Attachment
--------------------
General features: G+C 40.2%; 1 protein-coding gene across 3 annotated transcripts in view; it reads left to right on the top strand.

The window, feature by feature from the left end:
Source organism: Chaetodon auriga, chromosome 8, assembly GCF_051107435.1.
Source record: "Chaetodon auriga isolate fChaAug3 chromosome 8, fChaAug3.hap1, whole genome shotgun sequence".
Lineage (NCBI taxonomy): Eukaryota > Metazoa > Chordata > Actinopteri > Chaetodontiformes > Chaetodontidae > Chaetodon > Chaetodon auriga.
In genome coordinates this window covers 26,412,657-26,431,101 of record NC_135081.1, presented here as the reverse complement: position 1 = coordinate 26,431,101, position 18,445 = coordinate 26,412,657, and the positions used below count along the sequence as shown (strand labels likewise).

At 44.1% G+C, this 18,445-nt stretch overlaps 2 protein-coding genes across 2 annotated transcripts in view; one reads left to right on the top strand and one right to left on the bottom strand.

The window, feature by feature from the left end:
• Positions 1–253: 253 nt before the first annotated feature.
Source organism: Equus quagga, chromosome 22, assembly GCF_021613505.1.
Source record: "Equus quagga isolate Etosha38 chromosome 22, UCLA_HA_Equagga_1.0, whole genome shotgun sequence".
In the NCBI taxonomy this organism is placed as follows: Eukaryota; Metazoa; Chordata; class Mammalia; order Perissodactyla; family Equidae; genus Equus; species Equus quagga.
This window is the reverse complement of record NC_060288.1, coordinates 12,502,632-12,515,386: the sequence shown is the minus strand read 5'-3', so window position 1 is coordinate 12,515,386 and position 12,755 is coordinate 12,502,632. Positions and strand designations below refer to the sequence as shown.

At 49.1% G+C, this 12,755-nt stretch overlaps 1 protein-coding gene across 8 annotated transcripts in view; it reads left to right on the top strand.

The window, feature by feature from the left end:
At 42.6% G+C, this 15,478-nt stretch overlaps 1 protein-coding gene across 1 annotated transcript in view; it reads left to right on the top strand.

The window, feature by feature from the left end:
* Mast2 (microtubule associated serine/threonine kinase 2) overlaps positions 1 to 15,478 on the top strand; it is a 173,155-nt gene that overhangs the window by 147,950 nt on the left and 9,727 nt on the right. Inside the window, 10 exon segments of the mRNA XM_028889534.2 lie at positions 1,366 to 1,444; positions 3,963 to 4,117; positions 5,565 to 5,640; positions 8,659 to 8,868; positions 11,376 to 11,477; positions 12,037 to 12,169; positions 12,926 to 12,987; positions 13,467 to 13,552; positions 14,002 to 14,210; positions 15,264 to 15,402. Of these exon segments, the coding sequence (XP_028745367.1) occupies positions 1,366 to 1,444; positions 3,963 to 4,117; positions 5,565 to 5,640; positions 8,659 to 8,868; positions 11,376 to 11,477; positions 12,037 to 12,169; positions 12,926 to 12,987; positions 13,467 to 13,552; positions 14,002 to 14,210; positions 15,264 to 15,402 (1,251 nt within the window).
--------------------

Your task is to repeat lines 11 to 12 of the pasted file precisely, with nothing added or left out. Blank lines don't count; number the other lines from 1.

Source record: "Equus quagga isolate Etosha38 chromosome 22, UCLA_HA_Equagga_1.0, whole genome shotgun sequence".
In the NCBI taxonomy this organism is placed as follows: Eukaryota; Metazoa; Chordata; class Mammalia; order Perissodactyla; family Equidae; genus Equus; species Equus quagga.